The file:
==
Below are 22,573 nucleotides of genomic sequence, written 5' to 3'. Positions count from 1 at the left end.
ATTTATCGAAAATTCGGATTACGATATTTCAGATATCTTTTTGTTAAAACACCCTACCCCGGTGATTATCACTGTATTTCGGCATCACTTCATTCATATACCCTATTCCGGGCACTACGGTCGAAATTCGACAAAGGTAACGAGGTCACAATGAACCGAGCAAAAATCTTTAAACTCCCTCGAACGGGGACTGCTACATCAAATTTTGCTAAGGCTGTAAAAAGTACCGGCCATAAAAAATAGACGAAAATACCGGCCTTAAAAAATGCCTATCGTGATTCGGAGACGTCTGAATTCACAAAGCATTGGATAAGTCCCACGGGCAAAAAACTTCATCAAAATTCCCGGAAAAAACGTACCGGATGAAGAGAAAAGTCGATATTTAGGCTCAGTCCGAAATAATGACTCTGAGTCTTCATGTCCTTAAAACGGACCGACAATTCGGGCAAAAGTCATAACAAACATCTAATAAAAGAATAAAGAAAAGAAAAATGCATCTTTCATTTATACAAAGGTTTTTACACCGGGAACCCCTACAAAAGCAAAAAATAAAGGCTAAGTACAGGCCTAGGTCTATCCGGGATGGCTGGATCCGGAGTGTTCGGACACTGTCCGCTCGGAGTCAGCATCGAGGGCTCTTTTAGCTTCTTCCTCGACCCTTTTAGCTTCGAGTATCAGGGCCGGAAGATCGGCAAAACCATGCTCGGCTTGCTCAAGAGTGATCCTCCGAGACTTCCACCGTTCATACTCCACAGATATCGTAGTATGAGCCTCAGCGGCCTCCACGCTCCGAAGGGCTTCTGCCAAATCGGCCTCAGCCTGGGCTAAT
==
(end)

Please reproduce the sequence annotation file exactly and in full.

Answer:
Below are 22,573 nucleotides of genomic sequence, written 5' to 3'. Positions count from 1 at the left end.
ATTTATCGAAAATTCGGATTACGATATTTCAGATATCTTTTTGTTAAAACACCCTACCCCGGTGATTATCACTGTATTTCGGCATCACTTCATTCATATACCCTATTCCGGGCACTACGGTCGAAATTCGACAAAGGTAACGAGGTCACAATGAACCGAGCAAAAATCTTTAAACTCCCTCGAACGGGGACTGCTACATCAAATTTTGCTAAGGCTGTAAAAAGTACCGGCCATAAAAAATAGACGAAAATACCGGCCTTAAAAAATGCCTATCGTGATTCGGAGACGTCTGAATTCACAAAGCATTGGATAAGTCCCACGGGCAAAAAACTTCATCAAAATTCCCGGAAAAAACGTACCGGATGAAGAGAAAAGTCGATATTTAGGCTCAGTCCGAAATAATGACTCTGAGTCTTCATGTCCTTAAAACGGACCGACAATTCGGGCAAAAGTCATAACAAACATCTAATAAAAGAATAAAGAAAAGAAAAATGCATCTTTCATTTATACAAAGGTTTTTACACCGGGAACCCCTACAAAAGCAAAAAATAAAGGCTAAGTACAGGCCTAGGTCTATCCGGGATGGCTGGATCCGGAGTGTTCGGACACTGTCCGCTCGGAGTCAGCATCGAGGGCTCTTTTAGCTTCTTCCTCGACCCTTTTAGCTTCGAGTATCAGGGCCGGAAGATCGGCAAAACCATGCTCGGCTTGCTCAAGAGTGATCCTCCGAGACTTCCACCGTTCATACTCCACAGATATCGTAGTATGAGCCTCAGCGGCCTCCACGCTCCGAAGGGCTTCTGCCAAATCGGCCTCAGCCTGGGCTAAT